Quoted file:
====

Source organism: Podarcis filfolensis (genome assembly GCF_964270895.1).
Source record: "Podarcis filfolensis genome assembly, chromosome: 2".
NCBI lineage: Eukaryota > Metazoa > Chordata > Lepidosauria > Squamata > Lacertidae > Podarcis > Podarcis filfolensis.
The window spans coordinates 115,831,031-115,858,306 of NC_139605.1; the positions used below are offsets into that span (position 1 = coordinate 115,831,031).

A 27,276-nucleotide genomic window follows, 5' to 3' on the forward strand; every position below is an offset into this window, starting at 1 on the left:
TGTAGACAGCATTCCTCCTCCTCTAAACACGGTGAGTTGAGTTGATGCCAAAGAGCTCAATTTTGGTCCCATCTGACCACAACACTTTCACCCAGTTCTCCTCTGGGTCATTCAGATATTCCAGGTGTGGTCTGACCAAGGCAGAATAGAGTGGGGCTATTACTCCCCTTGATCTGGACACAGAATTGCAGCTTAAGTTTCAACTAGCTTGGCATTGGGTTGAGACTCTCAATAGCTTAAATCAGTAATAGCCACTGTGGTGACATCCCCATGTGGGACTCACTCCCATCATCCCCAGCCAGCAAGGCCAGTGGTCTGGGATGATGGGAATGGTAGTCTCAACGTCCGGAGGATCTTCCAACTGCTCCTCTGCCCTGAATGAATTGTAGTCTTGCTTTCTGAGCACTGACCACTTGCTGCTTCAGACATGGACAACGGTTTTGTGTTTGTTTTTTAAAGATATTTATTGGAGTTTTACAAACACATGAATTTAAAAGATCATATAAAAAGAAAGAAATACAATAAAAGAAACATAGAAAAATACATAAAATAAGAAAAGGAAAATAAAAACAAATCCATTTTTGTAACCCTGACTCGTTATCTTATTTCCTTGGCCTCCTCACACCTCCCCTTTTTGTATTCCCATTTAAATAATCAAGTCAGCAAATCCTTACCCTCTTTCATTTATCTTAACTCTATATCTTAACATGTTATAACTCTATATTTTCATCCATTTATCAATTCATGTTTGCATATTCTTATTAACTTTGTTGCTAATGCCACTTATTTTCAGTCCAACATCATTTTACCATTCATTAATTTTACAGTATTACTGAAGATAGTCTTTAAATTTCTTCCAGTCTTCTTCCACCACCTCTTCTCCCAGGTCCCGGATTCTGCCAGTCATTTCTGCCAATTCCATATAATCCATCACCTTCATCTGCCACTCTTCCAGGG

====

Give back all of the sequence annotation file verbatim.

Source organism: Podarcis filfolensis (genome assembly GCF_964270895.1).
Source record: "Podarcis filfolensis genome assembly, chromosome: 2".
NCBI lineage: Eukaryota > Metazoa > Chordata > Lepidosauria > Squamata > Lacertidae > Podarcis > Podarcis filfolensis.
The window spans coordinates 115,831,031-115,858,306 of NC_139605.1; the positions used below are offsets into that span (position 1 = coordinate 115,831,031).

A 27,276-nucleotide genomic window follows, 5' to 3' on the forward strand; every position below is an offset into this window, starting at 1 on the left:
TGTAGACAGCATTCCTCCTCCTCTAAACACGGTGAGTTGAGTTGATGCCAAAGAGCTCAATTTTGGTCCCATCTGACCACAACACTTTCACCCAGTTCTCCTCTGGGTCATTCAGATATTCCAGGTGTGGTCTGACCAAGGCAGAATAGAGTGGGGCTATTACTCCCCTTGATCTGGACACAGAATTGCAGCTTAAGTTTCAACTAGCTTGGCATTGGGTTGAGACTCTCAATAGCTTAAATCAGTAATAGCCACTGTGGTGACATCCCCATGTGGGACTCACTCCCATCATCCCCAGCCAGCAAGGCCAGTGGTCTGGGATGATGGGAATGGTAGTCTCAACGTCCGGAGGATCTTCCAACTGCTCCTCTGCCCTGAATGAATTGTAGTCTTGCTTTCTGAGCACTGACCACTTGCTGCTTCAGACATGGACAACGGTTTTGTGTTTGTTTTTTAAAGATATTTATTGGAGTTTTACAAACACATGAATTTAAAAGATCATATAAAAAGAAAGAAATACAATAAAAGAAACATAGAAAAATACATAAAATAAGAAAAGGAAAATAAAAACAAATCCATTTTTGTAACCCTGACTCGTTATCTTATTTCCTTGGCCTCCTCACACCTCCCCTTTTTGTATTCCCATTTAAATAATCAAGTCAGCAAATCCTTACCCTCTTTCATTTATCTTAACTCTATATCTTAACATGTTATAACTCTATATTTTCATCCATTTATCAATTCATGTTTGCATATTCTTATTAACTTTGTTGCTAATGCCACTTATTTTCAGTCCAACATCATTTTACCATTCATTAATTTTACAGTATTACTGAAGATAGTCTTTAAATTTCTTCCAGTCTTCTTCCACCACCTCTTCTCCCAGGTCCCGGATTCTGCCAGTCATTTCTGCCAATTCCATATAATCCATCACCTTCATCTGCCACTCTTCCAGGG